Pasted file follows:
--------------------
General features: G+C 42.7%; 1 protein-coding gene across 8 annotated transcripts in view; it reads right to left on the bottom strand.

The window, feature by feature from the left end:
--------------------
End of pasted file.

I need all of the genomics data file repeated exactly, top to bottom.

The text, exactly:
General features: G+C 42.7%; 1 protein-coding gene across 8 annotated transcripts in view; it reads right to left on the bottom strand.

The window, feature by feature from the left end: